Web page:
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, 185 (3), 425-31

Jagged2 Induces Cell Cycling in Confluent Fibroblasts Susceptible to Density-Dependent Inhibition of Cell Division

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Jagged2 Induces Cell Cycling in Confluent Fibroblasts Susceptible to Density-Dependent Inhibition of Cell Division

A Cereseto et al. J Cell Physiol.

Abstract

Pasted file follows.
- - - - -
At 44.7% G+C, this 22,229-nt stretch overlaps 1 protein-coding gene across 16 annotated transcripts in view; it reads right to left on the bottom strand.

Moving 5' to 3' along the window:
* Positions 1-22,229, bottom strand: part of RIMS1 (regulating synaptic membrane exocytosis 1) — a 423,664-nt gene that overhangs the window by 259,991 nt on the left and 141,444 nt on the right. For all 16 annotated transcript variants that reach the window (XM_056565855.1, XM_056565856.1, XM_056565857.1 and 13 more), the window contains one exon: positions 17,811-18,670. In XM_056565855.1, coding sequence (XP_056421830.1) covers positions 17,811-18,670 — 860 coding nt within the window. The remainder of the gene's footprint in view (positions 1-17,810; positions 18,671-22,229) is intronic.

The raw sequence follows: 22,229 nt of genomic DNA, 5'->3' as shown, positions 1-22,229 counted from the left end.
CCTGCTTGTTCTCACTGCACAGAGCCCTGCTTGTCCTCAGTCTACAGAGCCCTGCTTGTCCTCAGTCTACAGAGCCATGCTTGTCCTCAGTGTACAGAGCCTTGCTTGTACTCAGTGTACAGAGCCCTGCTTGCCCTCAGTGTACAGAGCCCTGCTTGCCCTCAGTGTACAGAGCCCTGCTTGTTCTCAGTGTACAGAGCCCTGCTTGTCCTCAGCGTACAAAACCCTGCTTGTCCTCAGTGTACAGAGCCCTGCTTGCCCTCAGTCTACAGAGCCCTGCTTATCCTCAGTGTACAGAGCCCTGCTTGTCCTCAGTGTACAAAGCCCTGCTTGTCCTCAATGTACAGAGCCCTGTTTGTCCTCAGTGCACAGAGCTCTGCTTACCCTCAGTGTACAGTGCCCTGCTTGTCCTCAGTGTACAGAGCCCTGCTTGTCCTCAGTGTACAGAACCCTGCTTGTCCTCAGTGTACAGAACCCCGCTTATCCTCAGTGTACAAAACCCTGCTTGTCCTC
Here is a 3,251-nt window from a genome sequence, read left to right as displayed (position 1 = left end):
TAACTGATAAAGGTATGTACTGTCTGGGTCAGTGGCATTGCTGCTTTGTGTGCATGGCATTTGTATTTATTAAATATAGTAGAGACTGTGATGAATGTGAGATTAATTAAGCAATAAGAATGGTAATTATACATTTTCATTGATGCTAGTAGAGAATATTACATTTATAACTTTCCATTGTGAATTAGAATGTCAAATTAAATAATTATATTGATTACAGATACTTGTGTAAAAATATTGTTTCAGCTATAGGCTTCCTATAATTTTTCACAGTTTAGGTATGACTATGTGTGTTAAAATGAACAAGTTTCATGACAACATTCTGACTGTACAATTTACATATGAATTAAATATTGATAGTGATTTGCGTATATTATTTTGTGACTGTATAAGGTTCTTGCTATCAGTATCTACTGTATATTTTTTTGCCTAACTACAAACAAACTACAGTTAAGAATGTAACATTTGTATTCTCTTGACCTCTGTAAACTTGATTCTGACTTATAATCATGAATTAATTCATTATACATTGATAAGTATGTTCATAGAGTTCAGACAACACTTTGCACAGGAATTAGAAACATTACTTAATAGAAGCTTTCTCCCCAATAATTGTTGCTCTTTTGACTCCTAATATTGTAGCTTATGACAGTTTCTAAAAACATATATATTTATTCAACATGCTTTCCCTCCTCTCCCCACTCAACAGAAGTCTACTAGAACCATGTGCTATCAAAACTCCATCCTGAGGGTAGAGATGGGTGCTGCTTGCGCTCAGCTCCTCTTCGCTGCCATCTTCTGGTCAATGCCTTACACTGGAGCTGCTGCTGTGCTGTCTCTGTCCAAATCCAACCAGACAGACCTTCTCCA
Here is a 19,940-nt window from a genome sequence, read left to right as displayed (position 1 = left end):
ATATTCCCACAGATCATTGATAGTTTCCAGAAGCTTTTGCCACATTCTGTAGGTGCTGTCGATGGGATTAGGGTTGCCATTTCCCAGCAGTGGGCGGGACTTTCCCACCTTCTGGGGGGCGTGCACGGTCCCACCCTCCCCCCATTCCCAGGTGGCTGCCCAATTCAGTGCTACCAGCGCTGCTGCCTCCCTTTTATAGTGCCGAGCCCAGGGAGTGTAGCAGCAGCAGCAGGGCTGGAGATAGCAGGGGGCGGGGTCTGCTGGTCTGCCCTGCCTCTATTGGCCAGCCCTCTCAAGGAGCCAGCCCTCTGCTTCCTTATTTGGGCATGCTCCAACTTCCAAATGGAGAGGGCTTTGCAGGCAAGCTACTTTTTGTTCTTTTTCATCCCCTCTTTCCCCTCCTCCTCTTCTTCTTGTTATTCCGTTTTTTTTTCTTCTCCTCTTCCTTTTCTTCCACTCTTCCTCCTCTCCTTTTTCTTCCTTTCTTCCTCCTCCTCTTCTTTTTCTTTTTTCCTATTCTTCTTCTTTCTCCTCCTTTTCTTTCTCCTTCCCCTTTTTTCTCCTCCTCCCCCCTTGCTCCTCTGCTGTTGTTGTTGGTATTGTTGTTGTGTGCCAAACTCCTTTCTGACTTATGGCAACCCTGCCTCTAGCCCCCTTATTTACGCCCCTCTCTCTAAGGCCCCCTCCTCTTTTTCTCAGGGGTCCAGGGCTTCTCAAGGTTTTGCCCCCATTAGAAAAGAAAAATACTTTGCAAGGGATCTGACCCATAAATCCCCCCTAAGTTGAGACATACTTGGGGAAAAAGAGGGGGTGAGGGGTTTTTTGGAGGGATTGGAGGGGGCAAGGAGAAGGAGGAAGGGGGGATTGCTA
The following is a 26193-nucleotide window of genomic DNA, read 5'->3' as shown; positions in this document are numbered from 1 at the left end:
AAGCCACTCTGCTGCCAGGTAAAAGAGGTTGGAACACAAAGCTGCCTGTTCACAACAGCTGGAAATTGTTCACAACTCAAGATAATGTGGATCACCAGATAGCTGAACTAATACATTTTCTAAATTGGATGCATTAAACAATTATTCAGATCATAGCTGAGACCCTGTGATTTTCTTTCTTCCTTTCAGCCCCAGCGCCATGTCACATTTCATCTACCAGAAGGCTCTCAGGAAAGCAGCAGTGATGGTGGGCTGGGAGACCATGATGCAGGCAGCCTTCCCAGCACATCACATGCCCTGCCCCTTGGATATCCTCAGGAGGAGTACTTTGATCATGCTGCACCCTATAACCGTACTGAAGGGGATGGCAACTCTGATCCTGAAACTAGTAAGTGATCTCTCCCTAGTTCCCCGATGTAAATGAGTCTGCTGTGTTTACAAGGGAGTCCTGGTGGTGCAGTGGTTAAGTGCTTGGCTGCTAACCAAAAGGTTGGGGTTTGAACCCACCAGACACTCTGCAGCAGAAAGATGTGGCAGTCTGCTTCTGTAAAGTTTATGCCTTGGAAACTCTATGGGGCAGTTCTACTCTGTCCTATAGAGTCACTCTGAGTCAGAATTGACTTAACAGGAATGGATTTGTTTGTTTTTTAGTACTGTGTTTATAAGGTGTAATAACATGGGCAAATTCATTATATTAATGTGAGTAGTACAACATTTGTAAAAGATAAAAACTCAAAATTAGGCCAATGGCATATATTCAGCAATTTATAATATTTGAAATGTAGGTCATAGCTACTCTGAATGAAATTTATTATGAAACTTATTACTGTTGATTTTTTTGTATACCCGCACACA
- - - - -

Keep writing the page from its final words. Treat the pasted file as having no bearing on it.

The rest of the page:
Jagged2 is a member of the DSL (Delta-Serrate-Lag-2) -ligand family of transmembrane proteins that signal through the Notch receptors. In many cases of human acute lymphoblastic T-cell leukemias, chromosomal translocations fuse a part of the Notch-1 gene to the T-cell receptor-beta locus (Ellison et al., 1991, Cell 66:649-661). The truncated Notch-1 allele encodes an aberrant protein that lacks most of the extracellular domain and is constitutively activated (Pear et al., 1996, J Exp Med 183:2283-2291). A similarly truncated version of Notch-1 was capable of transforming primary baby rat kidney cells in cooperation with the E1A oncogene of adenovirus (Capobianco et al., 1997, Mol Cell Bio 17:6265-6273). The transformed cells grew to a high population density in culture and were tumorigenic in vivo. It was unclear what roles Notch signaling played in neoplastic transformation. In this report, we demonstrate that sustained activation of the Jagged2/Notch signal transduction pathway induced continuous cell cycling in confluent rabbit-skin fibroblasts sensitive to density-dependent inhibition of cell division. The ability to overcome density-dependent inhibition of cell division correlated with elevated cyclin-dependent kinase-2 (CDK2) activity and a lower level of induction of the CDK inhibitor p27 in the target cells. Similar cell-cycle effect was seen when a truncated mouse Notch-1 construct with constitutive activity was expressed. Taken together, our findings indicate that sustained activation of the Jagged2/Notch signal transduction pathway can overcome density-dependent inhibition of cell division and therefore may contribute to neoplastic transformation.

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